Note: not a car person either. I just put petrol in and drive, have it serviced, and if it breaks someone fixes it. Corolla has been really reliable. My Honda before that also very reliable.

 

 

 

 

Thanks mate. Been talking to a few other people this evening and they seem to echo what you're saying.  Definitely the same with me - it's just a big metal box with 4 wheels.  Looking at starting a family (already have 2x dogs) soon so want the extra space it has to offer but not quite ready for a fully-fledged people mover just yet...


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  Reply # 1609868 10-Aug-2016 22:39
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See what is supposed to be done at 100000k and what that costs and factor that in, but otherwise look at the condiditon, the features and the colour of them. No point in saving a bit of cash if the car is an ugly one with the crap options.





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  Reply # 1609871 10-Aug-2016 22:51
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not that easy, it really depends on how the car has been treated and maintained ... but one will have no idea ... so in that sense, buy the vastly cheaper one :)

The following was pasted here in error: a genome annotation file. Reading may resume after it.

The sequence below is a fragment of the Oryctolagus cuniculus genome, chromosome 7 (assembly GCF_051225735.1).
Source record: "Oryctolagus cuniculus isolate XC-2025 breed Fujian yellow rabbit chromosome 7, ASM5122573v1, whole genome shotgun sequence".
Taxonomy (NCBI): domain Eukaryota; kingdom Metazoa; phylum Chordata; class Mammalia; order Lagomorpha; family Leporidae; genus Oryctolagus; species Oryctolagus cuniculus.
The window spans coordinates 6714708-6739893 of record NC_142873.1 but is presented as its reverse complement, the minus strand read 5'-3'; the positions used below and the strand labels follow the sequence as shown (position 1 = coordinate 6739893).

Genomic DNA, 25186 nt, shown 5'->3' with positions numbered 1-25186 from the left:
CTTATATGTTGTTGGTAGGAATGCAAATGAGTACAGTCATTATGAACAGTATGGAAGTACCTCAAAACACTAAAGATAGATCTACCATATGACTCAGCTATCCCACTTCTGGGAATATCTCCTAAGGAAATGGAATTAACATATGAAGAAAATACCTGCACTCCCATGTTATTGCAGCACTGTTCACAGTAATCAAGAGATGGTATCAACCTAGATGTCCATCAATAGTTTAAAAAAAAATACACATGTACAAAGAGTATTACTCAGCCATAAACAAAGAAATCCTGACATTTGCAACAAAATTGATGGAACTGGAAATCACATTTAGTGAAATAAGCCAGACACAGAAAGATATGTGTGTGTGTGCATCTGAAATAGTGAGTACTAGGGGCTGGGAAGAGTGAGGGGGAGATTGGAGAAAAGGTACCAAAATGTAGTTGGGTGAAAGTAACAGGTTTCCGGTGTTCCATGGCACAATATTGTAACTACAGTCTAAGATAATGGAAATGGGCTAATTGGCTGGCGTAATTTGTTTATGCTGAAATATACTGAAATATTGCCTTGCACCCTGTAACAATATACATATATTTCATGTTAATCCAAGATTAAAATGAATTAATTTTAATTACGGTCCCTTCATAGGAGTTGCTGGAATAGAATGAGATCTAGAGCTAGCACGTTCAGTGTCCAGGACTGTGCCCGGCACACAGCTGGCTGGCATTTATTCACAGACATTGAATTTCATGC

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  Reply # 1609875 10-Aug-2016 23:12
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14000km less is not worth a $4500 premium. Car A

Edit: I think I've found both cars listings.

I can see very little difference between them. Both are imported, both are the same colour, "car b" has a slightly sportier look. Other than that, "car a" is being sold by Turners and "car b" is a dealer.

Someone might be able to chime in regarding Turners.



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  Reply # 1609885 11-Aug-2016 00:53
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Would they have better consumer protection buying from a dealer, than from a auction, as that looks like it could be where the main price difference is?


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  Reply # 1609902 11-Aug-2016 06:43
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Turners selling a fresh import should give you CGA cover